by Paul Nowak
LifeNews.com Staff Writer
October 19, 2004
Waco, TX (LifeNews.com) — Planned Parenthood of Central Texas marked its 65th anniversary Thursday night at its Ross Avenue facility, co-hosted and promoted by the Waco Chamber of Commerce.
Pro-life protesters were on hand for the event, and were "more than a little surprised" to notice that Beth Vivio, executive director of the local Bluebonnet Girl Scout Council was in attendance.
Earlier this year, Vivio found herself in the center of a controversy regarding a decade-long sponsorship of Planned Parenthood events for youth by the local Girl Scout Council.
After a local pro-life group called for a boycott of Girl Scout cookie sales in the area, the controversy entered the national spotlight. Ultimately, the Girl Scout council announced it had severed ties with the state and nation’s largest abortion business.
"While the stated policy of the Council was changed, the thinking and the allegiance of the director of the Bluebonnet Girl Scout Council apparently has not," said John Pisciotta of Pro-Life Waco.
In February, less than three weeks after Pisciotta called for a boycott of the annual Girl Scout cookie sale, the board of directors of the Waco area council voted to end their partnership with Planned Parenthood of Central Texas.
The decision came almost a month earlier than expected, as Vivio had previously said that the council would take up the issue at their meeting on March 25.
"Girl Scouts does not provide support to Planned Parenthood, nor do we have any national collaboration or relationship with that organization," read a statement issued from the group’s board of directors. "We believe issues related to human sexuality and reproductive health are best left to families to discuss with their daughters.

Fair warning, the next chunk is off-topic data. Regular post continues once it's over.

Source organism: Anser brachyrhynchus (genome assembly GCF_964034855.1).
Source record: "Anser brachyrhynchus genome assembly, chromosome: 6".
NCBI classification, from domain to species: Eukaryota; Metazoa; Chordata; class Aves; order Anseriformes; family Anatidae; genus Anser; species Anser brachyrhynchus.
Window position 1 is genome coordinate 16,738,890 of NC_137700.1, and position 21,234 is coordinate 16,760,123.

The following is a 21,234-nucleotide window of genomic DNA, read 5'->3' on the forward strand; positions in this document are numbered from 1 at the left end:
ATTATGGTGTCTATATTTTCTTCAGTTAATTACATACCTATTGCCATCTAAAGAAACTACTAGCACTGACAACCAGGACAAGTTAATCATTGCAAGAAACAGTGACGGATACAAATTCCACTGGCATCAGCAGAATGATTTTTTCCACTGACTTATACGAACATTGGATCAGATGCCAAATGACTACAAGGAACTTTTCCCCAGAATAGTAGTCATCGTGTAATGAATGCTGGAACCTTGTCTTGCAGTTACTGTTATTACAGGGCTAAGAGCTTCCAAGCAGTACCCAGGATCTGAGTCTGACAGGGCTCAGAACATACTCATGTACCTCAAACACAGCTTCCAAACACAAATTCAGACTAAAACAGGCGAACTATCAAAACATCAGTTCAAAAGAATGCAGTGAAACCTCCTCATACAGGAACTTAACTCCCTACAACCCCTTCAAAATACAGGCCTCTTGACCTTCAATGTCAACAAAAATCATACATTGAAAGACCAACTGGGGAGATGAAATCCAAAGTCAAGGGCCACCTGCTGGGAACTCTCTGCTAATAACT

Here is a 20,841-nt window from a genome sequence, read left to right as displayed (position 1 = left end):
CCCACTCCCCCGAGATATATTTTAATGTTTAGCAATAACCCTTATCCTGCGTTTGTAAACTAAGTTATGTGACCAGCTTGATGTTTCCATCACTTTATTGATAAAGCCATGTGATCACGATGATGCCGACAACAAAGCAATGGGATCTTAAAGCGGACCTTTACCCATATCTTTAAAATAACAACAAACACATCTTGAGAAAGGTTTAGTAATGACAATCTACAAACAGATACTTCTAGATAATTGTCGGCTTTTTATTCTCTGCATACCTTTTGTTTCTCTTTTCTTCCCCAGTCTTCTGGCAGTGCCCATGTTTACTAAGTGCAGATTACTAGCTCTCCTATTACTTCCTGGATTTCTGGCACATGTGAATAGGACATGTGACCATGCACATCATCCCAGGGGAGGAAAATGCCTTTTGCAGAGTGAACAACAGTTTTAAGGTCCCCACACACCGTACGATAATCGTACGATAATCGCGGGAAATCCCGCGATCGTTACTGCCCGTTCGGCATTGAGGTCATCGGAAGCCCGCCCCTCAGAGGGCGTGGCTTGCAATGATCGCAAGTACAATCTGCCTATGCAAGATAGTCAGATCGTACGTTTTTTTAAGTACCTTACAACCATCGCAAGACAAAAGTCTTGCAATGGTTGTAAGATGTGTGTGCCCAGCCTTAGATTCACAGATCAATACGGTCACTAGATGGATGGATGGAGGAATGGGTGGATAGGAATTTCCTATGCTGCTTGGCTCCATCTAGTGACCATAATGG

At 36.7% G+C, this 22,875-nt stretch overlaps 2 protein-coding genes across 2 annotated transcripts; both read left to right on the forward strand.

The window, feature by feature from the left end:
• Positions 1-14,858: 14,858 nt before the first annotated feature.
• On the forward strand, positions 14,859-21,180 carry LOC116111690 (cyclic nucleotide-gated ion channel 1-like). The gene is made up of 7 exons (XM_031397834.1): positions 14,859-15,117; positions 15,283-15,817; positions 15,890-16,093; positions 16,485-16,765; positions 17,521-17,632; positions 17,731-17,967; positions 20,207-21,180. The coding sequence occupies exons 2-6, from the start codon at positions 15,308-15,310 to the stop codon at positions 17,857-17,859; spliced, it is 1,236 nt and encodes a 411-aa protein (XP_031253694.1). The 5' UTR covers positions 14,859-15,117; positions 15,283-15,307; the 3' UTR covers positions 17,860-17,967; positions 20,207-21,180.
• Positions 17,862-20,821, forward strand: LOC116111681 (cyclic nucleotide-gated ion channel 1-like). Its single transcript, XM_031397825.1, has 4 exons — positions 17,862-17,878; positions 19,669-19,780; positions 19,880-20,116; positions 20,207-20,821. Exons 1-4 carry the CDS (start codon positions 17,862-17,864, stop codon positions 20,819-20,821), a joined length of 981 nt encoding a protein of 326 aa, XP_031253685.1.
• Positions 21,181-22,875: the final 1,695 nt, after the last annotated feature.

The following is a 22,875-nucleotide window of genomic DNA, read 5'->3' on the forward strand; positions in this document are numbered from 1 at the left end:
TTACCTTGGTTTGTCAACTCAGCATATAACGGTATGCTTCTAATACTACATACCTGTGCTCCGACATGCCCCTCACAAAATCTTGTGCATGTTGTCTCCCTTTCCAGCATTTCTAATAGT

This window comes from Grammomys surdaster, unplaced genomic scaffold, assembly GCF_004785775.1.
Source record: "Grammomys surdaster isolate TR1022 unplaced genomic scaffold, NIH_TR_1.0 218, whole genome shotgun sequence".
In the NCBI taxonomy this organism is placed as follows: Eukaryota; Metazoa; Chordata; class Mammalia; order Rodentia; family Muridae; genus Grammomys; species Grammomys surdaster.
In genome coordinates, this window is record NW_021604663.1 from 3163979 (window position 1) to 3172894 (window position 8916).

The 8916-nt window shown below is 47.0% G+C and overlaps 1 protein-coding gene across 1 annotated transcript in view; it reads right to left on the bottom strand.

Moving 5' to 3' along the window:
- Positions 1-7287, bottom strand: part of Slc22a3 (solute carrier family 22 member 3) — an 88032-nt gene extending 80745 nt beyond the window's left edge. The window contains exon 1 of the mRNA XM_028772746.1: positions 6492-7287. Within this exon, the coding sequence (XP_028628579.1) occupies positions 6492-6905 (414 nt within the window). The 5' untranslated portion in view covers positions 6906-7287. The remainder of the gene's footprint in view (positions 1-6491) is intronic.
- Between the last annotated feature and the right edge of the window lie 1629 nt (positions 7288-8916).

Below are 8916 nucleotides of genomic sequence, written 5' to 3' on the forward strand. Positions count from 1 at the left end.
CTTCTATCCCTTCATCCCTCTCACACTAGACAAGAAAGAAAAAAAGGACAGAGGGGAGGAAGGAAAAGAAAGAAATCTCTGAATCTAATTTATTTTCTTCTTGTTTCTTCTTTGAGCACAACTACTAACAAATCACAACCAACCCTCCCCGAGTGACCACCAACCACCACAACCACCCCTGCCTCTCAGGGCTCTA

"While the Girl Scouts – Bluebonnet Council has sponsored Planned Parenthood’s ‘Nobody’s Fool’ teen and pre-teen education event in the past, we will not be doing so this year, nor will we be sponsoring similar entities such as the Waco 3R Coalition," the statement concludes.
Pisciotta, an economics professor at Baylor University, said the boycott alone did not provide the pressure to end the relationship.
"The pressure came when local, web, and national news outlets picked up the story," Pisciotta told LifeNews.com. "The result was a firestorm of protest about the local Girl Scout and Planned Parenthood entanglement."
Pisciotta said that in addition to a deluge of calls and emails to the WacoCouncil, which encompasses 6,000 girls in 14 counties, the national headquarters, and Girl Scout councils nationwide, several local troops demanded "town meetings" with Council leadership.
"The Girl Scout leadership found 90% opposition to their alliance with Planned Parenthood of Central Texas," said Pisciotta. "As one scout mom put it to Beth Vivio, ‘Your link to Planned Parenthood is forcing us to choose between our religious faith and Girl Scouts.’ Faced with a crisis of public relations that was growing each day, the Council initiated the divorce."
CEO Kathy Cloninger stated that Girl Scouts partner with many groups, including Planned Parenthood, during an interview on NBC’s "Today" show in March.
The Planned Parenthood event sponsorship caused several scout groups to disaffiliate from the Girl Scout organization. Troops as far away as Houston, which is outside of the Waco council, have disbanded over the relationship with Planned Parenthood.
Donna Coody, a former Girl Scout troop leader in Crawford, TX, split from the Girl Scout organization during the boycott and is starting her own girl’s organization. Although she is pleased with the statement from the local council, she told the Waco Tribune she won’t change her mind on her break from the Girl Scouts.